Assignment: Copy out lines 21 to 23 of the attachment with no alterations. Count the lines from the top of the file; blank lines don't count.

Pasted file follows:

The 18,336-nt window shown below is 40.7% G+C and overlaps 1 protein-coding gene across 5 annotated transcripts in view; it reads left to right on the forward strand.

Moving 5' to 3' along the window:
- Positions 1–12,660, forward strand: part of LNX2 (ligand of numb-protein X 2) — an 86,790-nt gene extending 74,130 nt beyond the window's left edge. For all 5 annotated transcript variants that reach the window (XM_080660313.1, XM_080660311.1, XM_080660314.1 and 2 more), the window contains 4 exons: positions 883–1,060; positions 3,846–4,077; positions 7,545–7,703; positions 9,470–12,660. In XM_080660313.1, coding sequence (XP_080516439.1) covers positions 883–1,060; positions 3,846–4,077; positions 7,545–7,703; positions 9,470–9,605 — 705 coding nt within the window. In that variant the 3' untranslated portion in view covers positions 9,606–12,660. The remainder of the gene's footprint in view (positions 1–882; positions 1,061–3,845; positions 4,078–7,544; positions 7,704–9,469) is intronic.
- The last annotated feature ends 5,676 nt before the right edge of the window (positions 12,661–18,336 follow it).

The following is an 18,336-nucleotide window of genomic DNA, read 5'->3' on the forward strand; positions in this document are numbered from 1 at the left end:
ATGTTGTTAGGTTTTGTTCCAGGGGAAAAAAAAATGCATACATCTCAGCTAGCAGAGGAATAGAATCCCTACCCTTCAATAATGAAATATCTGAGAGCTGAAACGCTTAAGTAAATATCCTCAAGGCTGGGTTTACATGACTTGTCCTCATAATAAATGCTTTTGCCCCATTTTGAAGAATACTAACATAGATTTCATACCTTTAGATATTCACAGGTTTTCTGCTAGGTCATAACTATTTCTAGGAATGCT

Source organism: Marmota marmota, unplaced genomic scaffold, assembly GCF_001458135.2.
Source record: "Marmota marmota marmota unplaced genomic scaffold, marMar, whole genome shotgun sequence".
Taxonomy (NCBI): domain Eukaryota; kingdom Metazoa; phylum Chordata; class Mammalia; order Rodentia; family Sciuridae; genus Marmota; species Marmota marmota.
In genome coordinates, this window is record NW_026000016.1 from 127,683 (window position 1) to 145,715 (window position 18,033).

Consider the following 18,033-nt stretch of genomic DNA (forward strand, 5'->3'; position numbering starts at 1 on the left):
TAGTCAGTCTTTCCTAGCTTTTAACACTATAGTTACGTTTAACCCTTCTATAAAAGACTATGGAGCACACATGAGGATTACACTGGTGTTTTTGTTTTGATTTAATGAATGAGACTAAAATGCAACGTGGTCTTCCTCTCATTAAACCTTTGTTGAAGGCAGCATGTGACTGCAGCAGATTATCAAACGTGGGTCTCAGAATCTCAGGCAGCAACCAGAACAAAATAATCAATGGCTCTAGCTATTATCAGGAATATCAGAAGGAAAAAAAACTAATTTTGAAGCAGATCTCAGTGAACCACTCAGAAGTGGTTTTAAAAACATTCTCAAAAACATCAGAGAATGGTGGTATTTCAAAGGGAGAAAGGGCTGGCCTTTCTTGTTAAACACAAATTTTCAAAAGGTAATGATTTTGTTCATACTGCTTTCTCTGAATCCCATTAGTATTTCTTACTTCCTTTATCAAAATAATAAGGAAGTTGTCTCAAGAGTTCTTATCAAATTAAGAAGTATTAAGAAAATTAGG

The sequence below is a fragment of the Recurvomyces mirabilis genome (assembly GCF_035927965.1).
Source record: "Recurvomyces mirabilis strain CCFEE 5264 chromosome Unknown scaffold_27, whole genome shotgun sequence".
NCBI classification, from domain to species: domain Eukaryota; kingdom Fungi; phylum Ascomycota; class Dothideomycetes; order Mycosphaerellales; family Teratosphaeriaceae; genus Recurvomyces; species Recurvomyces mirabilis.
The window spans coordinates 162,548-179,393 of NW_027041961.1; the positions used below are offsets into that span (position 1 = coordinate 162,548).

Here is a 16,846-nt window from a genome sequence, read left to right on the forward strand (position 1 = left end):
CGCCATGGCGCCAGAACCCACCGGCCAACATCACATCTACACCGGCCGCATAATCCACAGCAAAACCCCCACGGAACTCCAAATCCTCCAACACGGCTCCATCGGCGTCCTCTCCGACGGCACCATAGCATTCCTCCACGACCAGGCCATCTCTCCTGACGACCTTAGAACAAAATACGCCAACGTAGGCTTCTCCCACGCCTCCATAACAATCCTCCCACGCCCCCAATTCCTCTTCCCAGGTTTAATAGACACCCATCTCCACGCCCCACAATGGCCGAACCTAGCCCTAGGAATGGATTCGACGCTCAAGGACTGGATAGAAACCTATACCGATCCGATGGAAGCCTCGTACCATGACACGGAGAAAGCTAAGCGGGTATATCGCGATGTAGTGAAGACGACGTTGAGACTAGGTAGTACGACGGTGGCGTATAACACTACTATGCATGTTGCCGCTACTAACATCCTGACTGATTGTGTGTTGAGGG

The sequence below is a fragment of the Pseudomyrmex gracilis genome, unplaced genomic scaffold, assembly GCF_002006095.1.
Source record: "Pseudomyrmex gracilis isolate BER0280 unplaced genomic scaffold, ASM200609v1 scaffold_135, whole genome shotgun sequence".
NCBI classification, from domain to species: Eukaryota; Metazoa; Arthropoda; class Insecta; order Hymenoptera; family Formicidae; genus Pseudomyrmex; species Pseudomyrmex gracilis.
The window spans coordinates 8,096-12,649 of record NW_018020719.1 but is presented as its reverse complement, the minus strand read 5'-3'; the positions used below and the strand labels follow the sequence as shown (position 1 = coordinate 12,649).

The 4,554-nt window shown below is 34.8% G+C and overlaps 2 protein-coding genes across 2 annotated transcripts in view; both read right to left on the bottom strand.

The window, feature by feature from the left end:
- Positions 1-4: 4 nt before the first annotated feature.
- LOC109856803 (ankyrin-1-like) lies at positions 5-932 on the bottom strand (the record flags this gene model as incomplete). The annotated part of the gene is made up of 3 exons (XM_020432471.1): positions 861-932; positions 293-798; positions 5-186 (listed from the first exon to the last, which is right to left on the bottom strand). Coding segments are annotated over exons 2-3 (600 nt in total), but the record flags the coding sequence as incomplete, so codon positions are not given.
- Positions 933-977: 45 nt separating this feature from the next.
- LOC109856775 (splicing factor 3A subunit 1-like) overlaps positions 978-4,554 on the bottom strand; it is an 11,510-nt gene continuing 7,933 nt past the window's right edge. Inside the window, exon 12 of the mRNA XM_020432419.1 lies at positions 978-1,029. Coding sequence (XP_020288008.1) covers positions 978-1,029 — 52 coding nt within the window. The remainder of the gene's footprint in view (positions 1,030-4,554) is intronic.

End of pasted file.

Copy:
NCBI classification, from domain to species: Eukaryota; Metazoa; Arthropoda; class Insecta; order Hymenoptera; family Formicidae; genus Pseudomyrmex; species Pseudomyrmex gracilis.
The window spans coordinates 8,096-12,649 of record NW_018020719.1 but is presented as its reverse complement, the minus strand read 5'-3'; the positions used below and the strand labels follow the sequence as shown (position 1 = coordinate 12,649).

The 4,554-nt window shown below is 34.8% G+C and overlaps 2 protein-coding genes across 2 annotated transcripts in view; both read right to left on the bottom strand.